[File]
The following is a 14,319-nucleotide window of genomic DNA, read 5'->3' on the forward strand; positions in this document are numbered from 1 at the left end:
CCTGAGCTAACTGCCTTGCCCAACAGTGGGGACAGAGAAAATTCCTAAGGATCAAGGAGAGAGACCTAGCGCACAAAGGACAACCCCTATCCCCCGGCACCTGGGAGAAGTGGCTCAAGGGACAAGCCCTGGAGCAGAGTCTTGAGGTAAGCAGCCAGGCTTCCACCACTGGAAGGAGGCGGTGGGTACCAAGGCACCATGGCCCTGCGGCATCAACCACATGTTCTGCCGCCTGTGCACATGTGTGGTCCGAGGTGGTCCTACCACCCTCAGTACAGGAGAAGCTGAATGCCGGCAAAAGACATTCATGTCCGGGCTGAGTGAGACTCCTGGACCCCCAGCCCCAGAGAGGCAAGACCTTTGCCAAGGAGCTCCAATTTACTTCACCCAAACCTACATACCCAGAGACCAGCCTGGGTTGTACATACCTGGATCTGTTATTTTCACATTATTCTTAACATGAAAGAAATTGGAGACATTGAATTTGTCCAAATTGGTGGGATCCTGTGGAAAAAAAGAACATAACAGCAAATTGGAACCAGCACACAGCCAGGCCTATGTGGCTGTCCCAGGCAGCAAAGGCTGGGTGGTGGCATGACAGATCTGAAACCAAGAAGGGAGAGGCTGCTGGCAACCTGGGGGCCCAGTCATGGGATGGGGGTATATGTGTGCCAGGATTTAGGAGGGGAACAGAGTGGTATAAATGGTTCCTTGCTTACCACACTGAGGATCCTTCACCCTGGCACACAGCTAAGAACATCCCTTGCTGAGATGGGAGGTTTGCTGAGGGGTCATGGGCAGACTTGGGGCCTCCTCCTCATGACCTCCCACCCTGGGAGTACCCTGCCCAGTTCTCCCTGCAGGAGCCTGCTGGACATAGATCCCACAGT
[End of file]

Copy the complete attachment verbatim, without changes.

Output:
The following is a 14,319-nucleotide window of genomic DNA, read 5'->3' on the forward strand; positions in this document are numbered from 1 at the left end:
CCTGAGCTAACTGCCTTGCCCAACAGTGGGGACAGAGAAAATTCCTAAGGATCAAGGAGAGAGACCTAGCGCACAAAGGACAACCCCTATCCCCCGGCACCTGGGAGAAGTGGCTCAAGGGACAAGCCCTGGAGCAGAGTCTTGAGGTAAGCAGCCAGGCTTCCACCACTGGAAGGAGGCGGTGGGTACCAAGGCACCATGGCCCTGCGGCATCAACCACATGTTCTGCCGCCTGTGCACATGTGTGGTCCGAGGTGGTCCTACCACCCTCAGTACAGGAGAAGCTGAATGCCGGCAAAAGACATTCATGTCCGGGCTGAGTGAGACTCCTGGACCCCCAGCCCCAGAGAGGCAAGACCTTTGCCAAGGAGCTCCAATTTACTTCACCCAAACCTACATACCCAGAGACCAGCCTGGGTTGTACATACCTGGATCTGTTATTTTCACATTATTCTTAACATGAAAGAAATTGGAGACATTGAATTTGTCCAAATTGGTGGGATCCTGTGGAAAAAAAGAACATAACAGCAAATTGGAACCAGCACACAGCCAGGCCTATGTGGCTGTCCCAGGCAGCAAAGGCTGGGTGGTGGCATGACAGATCTGAAACCAAGAAGGGAGAGGCTGCTGGCAACCTGGGGGCCCAGTCATGGGATGGGGGTATATGTGTGCCAGGATTTAGGAGGGGAACAGAGTGGTATAAATGGTTCCTTGCTTACCACACTGAGGATCCTTCACCCTGGCACACAGCTAAGAACATCCCTTGCTGAGATGGGAGGTTTGCTGAGGGGTCATGGGCAGACTTGGGGCCTCCTCCTCATGACCTCCCACCCTGGGAGTACCCTGCCCAGTTCTCCCTGCAGGAGCCTGCTGGACATAGATCCCACAGT